Where there are a lot of people don’t wave at the helicopter for attention as loads of people wave at them! Raise both your arms and hold them up to create a Y with your body (this represents a YES, as in yes I need help).

The Sikorski S92 is a much larger machine than the old Sea King, with a stronger downdraft (around 60 mph) which is phenomenal. If you have been informed by the rescue team that the helicopter is coming in for you, then you really will need to batton down the hatches as the downdraft is strong enough to send rucksacks and humans flying. It is worth tying rucksacks together and get someone to sit on them.

If you are on a steep slope the chances are that the helicopter will do a very long winch down to you to try to prevent as much downdraft. If you see anything dangle from the aircraft DO NOT try to grab it. The first cable down is a discharger for static build up.

Allow the winchman to sort himself out. They are well used to it!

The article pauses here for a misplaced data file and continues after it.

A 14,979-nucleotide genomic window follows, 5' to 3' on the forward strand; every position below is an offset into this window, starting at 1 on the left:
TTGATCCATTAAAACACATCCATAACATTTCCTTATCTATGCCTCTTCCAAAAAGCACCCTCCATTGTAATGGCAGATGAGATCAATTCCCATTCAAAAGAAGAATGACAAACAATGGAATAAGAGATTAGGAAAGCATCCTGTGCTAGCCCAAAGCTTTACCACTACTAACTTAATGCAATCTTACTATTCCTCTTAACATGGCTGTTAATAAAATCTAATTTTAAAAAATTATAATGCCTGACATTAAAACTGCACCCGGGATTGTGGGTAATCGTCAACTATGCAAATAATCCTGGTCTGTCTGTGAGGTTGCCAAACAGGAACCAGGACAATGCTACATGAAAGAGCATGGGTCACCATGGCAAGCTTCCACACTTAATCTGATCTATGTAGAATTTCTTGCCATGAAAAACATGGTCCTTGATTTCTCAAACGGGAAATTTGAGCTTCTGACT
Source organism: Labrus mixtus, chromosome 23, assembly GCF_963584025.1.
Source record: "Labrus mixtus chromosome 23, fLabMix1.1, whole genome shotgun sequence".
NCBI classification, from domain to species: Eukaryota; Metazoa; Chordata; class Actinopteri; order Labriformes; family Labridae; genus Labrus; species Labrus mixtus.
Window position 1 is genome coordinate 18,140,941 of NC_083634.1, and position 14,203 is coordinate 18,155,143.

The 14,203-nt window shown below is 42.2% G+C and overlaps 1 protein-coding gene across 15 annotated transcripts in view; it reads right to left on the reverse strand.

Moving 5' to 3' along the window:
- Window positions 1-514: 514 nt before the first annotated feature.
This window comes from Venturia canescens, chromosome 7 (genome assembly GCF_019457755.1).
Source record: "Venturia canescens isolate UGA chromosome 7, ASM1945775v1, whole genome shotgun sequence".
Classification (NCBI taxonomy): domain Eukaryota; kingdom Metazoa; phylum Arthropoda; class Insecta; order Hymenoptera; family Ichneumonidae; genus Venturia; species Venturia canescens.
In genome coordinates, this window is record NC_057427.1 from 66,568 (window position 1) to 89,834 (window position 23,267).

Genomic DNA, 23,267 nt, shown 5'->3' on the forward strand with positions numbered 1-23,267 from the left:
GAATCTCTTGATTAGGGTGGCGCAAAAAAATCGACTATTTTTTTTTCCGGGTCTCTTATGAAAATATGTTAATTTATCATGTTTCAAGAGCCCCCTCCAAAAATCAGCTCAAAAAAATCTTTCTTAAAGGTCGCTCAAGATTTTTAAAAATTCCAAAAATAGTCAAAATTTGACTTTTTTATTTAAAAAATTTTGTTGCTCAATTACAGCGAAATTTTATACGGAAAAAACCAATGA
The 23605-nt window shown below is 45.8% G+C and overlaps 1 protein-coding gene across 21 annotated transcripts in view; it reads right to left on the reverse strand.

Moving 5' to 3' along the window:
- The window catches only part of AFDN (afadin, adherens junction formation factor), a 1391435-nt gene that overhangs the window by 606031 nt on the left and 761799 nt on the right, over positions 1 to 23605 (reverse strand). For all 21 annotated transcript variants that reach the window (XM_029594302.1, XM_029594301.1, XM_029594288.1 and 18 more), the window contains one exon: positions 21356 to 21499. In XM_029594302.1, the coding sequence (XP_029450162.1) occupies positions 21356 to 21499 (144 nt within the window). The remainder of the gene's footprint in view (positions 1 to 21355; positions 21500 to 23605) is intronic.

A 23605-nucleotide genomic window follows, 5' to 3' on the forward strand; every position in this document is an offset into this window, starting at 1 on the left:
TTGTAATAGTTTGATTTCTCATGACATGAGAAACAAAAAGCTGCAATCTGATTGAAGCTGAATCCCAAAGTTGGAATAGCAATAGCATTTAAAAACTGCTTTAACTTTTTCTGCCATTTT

If your casualty is in a group shelter you will need to remove it before the helicopter is close as this could fly up into the exhaust as can other loose objects such as hats. Remove hats or make sure your hoods are fully fastened. You may need to be careful of grass and grit being blown into your eyes.

Make sure you if you are in a group and the casualty has the car keys that someone who is staying on the mountain has got now got those.

At night DO NOT shine your torch directly at the aircraft to get attention. They are using night vision and your torch can cause intense light which blinds the pilots’ vision temporarily.


Most teams will accompany you down the mountain if your casualty was part of your group (and especially if they were flown off to hospital). They may well take you back to their base to warm you up and offer you a hot drink and comfort before giving you the directions to the hospital, if needed.

Join the team

Applications can be made to join the team in a support role (Operational Support) or as a hill going (Search and Rescue) member.

Applications for either role can be made at any time. Intakes for Operational Support members occur at various times of the year. There is one annual intake for Search and Rescue normally each September.